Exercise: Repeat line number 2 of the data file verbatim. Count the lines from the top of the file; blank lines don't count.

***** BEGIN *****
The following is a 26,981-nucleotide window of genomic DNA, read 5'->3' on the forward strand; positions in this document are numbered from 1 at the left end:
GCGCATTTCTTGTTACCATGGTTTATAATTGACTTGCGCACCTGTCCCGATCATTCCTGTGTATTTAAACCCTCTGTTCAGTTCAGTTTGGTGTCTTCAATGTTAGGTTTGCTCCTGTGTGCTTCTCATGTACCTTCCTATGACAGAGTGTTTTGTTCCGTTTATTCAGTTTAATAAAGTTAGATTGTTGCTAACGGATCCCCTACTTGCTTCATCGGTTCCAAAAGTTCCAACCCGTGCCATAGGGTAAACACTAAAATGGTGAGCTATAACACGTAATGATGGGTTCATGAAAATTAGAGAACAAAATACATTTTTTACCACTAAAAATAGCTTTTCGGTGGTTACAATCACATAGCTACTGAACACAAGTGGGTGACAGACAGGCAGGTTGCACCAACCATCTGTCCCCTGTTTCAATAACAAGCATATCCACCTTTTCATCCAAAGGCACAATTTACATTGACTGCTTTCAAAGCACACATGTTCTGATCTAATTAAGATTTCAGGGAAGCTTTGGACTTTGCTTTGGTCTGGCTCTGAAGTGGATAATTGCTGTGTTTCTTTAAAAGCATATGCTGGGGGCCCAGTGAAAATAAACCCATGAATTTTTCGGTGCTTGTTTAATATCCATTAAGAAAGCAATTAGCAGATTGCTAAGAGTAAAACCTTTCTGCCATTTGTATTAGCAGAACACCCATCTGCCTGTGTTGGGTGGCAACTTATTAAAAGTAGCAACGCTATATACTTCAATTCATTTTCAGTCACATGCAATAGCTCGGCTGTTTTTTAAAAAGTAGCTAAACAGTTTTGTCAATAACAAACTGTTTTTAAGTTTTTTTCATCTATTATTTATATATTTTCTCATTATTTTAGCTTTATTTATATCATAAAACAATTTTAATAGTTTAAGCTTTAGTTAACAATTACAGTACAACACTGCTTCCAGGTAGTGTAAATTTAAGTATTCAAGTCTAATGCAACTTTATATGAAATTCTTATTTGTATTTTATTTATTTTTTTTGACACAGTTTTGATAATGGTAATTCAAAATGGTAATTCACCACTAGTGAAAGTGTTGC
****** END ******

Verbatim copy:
GCGCATTTCTTGTTACCATGGTTTATAATTGACTTGCGCACCTGTCCCGATCATTCCTGTGTATTTAAACCCTCTGTTCAGTTCAGTTTGGTGTCTTCAATGTTAGGTTTGCTCCTGTGTGCTTCTCATGTACCTTCCTATGACAGAGTGTTTTGTTCCGTTTATTCAGTTTAATAAAGTTAGATTGTTGCTAACGGATCCCCTACTTGCTTCATCGGTTCCAAAAGTTCCAACCCGTGCCATAGGGTAAACACTAAAATGGTGAGCTATAACACGTAATGATGGGTTCATGAAAATTAGAGAACAAAATACATTTTTTACCACTAAAAATAGCTTTTCGGTGGTTACAATCACATAGCTACTGAACACAAGTGGGTGACAGACAGGCAGGTTGCACCAACCATCTGTCCCCTGTTTCAATAACAAGCATATCCACCTTTTCATCCAAAGGCACAATTTACATTGACTGCTTTCAAAGCACACATGTTCTGATCTAATTAAGATTTCAGGGAAGCTTTGGACTTTGCTTTGGTCTGGCTCTGAAGTGGATAATTGCTGTGTTTCTTTAAAAGCATATGCTGGGGGCCCAGTGAAAATAAACCCATGAATTTTTCGGTGCTTGTTTAATATCCATTAAGAAAGCAATTAGCAGATTGCTAAGAGTAAAACCTTTCTGCCATTTGTATTAGCAGAACACCCATCTGCCTGTGTTGGGTGGCAACTTATTAAAAGTAGCAACGCTATATACTTCAATTCATTTTCAGTCACATGCAATAGCTCGGCTGTTTTTTAAAAAGTAGCTAAACAGTTTTGTCAATAACAAACTGTTTTTAAGTTTTTTTCATCTATTATTTATATATTTTCTCATTATTTTAGCTTTATTTATATCATAAAACAATTTTAATAGTTTAAGCTTTAGTTAACAATTACAGTACAACACTGCTTCCAGGTAGTGTAAATTTAAGTATTCAAGTCTAATGCAACTTTATATGAAATTCTTATTTGTATTTTATTTATTTTTTTTGACACAGTTTTGATAATGGTAATTCAAAATGGTAATTCACCACTAGTGAAAGTGTTGC